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The wine list is a little sparse for my liking but their beer selection more than makes up for it:

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AND they have beer bongs. Yes, I’m not kidding.

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We contemplate trying a new appetizer every time (there’s so many!) …

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… but somehow always default back to their buttery soft pretzels with a trio of dipping sauces:

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Oh look at that, I still ordered a glass of wine anyway. Shocking.

Anyway, back to those phenomenal pretzels

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So. Damn. Tasty. I’m a sucker for a good soft pretzel.

This particular time I ordered the Steak + Eggs: filet mignon, two eggs any style (I went over-easy), crispy potatoes (sub french fries) & buttered texas toast

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I was thoroughly enjoying my dinner, until I took a bite of Brad’s Drunken Chops:

drunken chops

Wow. Incredible. And HUGE!

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Once I sampled his dinner, I quickly lost interest in my own. The pork chops were perfectly cooked and the whiskey glaze went extremely well with them. Tip: ask for an extra side of glaze for dipping – you won’t regret it!

Unless I was in the mood for steak I probably wouldn’t order the Steak + Eggs again. There are SO many other options worth checking out.

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I’d also highly recommend the kobe, one of the best burgers I’ve ever had:

the kobe

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and their Chicken + Waffles, simple yet delicious

chicken and waffles

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And for the Happy Hour lover, you can get your drink on early or late – with the added bonus of discounted apps!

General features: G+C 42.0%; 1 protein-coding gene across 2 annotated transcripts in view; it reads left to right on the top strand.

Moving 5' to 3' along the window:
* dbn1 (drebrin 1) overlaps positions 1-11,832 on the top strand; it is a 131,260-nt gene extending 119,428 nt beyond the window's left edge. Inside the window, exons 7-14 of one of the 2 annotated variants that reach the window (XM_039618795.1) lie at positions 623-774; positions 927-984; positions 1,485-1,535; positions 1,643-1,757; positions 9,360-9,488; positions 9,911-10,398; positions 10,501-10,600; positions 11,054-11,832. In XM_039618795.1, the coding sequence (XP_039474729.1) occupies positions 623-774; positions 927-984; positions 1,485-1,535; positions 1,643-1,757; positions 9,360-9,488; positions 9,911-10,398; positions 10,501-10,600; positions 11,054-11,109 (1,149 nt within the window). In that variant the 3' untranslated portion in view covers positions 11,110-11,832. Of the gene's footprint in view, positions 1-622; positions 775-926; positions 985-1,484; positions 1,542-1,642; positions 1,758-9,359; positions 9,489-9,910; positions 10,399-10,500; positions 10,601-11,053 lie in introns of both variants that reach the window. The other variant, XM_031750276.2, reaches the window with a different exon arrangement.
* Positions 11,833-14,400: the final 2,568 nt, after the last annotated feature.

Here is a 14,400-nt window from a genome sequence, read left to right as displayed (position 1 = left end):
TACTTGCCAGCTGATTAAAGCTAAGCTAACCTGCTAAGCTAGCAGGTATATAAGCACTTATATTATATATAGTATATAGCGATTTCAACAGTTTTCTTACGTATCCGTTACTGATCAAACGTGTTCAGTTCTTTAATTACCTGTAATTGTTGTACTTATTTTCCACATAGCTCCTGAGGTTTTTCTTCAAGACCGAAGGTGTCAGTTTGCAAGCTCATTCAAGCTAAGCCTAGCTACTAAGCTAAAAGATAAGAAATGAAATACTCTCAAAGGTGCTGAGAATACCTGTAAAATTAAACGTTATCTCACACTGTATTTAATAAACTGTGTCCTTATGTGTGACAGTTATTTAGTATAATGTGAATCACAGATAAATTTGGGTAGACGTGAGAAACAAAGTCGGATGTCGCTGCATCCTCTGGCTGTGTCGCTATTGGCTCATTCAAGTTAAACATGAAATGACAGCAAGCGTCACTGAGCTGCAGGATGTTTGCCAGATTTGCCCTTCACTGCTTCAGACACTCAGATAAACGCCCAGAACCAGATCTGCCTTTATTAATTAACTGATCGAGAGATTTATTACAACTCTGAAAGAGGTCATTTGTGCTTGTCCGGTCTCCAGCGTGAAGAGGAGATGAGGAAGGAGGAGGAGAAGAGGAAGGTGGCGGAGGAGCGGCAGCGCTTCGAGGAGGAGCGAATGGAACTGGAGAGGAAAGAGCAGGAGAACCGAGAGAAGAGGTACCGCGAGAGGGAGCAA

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It’s definitely a restaurant worth checking out. Don’t be discouraged by the parking lot situation – Chuy’s takes most of the business. The food at Brick House is fantastic and the service always excellent.

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Wine Wednesday

There’s a few wines I generally steer clear of: Woodbridge, Vendange, Beringer, Barefoot, Yellowtail, etc. You know, the ones that come in the gallon jug. I’m more about quality over quantity.

One night while attending a gathering at a friend’s home, I was happily sipping away on a delicious glass of pinot noir which had been poured for me. I was positive it was a higher end glass of red but when I went to refill my glass I noticed it was a 2010 BV (Beaulieu Vineyards) Coastal Estates Pinot Noir. I was shocked, and then impressed.

BV is a super affordable wine, with the pinot noir coming in at $5.99. Seriously, $5.99. I easily would have priced it at $14.99 judging by the taste. It had a bit of a kick at first sip, but finished incredibly smooth and almost sweet. I’d recommend pouring a glass and letting it sit for a bit before enjoying.

This pinot noir would be a great beginner wine for someone trying to break into the red wine world

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This next bottle was a last minute add to the cart. I passed it on the way out of the wine aisle, but it caught my eye so I pulled the cart to an immediate halt.